But that translation was done in 1862, so it’s also a bit dated. It also looks like he was also influenced by the language of the KJV, and has used artificially antiquated English.
YLT 1 Corinthians 13:
1 If with the tongues of men and of messengers I speak, and have not love, I have become brass sounding, or a cymbal tinkling; 2 and if I have prophecy, and know all the secrets, and all the knowledge, and if I have all the faith, so as to remove mountains, and have not love, I am nothing; 3 and if I give away to feed others all my goods, and if I give up my body that I may be burned, and have not love, I am profited nothing. 4 The love is long-suffering, it is kind, the love doth not envy, the love doth not vaunt itself, is not puffed up, 5 doth not act unseemly, doth not seek its own things, is not provoked, doth not impute evil, 6 rejoiceth not over the unrighteousness, and rejoiceth with the truth; 7 all things it beareth, all it believeth, all it hopeth, all it endureth.
I prefer the modern annotated version of the NT by David Bentley Hart, published in 2017. Hart is a serious and respected Greek and Bible scholar. His translation is clearer, more readable, and uses the latest scholarship:
1 If I speak in the tongues of human beings and of the angels, but do not have love, I have become resounding brass and a clanging cymbal. 2 And if I have prophecy and know all the mysteries and all the knowledge*, and if I have all faith, of such a sort as to remove mountains, but do not have love, I am nothing. 3 And if I distribute all my possessions, and if I hand over my body so that I may be burned, and do not have love, I am profited nothing. 4 Love is magnanimous, love is kind, is not envious, love does not boast, does not bluster, 5 Does not act in an unseemly fashion, does not seek for things of its own, is not irascible, does not take account of the evil deed, 6 Does not rejoice in injustice, but rejoices with the truth; 7 It tolerates all things, has faith in all things, hopes in all things, endures all things.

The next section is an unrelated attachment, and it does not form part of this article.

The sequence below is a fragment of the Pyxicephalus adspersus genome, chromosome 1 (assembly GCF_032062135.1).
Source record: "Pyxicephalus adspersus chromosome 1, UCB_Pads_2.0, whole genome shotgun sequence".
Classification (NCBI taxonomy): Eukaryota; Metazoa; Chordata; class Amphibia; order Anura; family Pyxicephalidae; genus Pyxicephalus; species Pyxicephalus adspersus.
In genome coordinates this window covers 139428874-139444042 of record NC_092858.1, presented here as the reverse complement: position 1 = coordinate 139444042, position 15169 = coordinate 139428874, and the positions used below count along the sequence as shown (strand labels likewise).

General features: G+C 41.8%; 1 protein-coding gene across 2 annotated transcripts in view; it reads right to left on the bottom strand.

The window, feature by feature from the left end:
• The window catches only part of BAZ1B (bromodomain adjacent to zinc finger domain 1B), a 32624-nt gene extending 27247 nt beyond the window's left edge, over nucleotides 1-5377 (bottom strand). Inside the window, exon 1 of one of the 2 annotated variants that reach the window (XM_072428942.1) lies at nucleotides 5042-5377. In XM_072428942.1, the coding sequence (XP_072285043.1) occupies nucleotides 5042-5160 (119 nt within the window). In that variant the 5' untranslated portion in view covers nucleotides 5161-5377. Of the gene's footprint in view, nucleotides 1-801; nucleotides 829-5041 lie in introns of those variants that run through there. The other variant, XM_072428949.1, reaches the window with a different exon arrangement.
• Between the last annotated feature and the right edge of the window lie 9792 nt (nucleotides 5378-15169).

* τὰ μυστήρια πάντα καὶ πᾶσαν τὴν γνῶσιν (ta mystēria panta kai pasan tēn gnōsin): Paul’s use of the article—“the mysteries,” “the knowledge”—may suggest that he is not speaking of mysteries and knowledge in general, but of a special knowledge possessed by only those initiated into them (this would, in fact, have been the common understanding of mystēria: literally, “things kept closed”).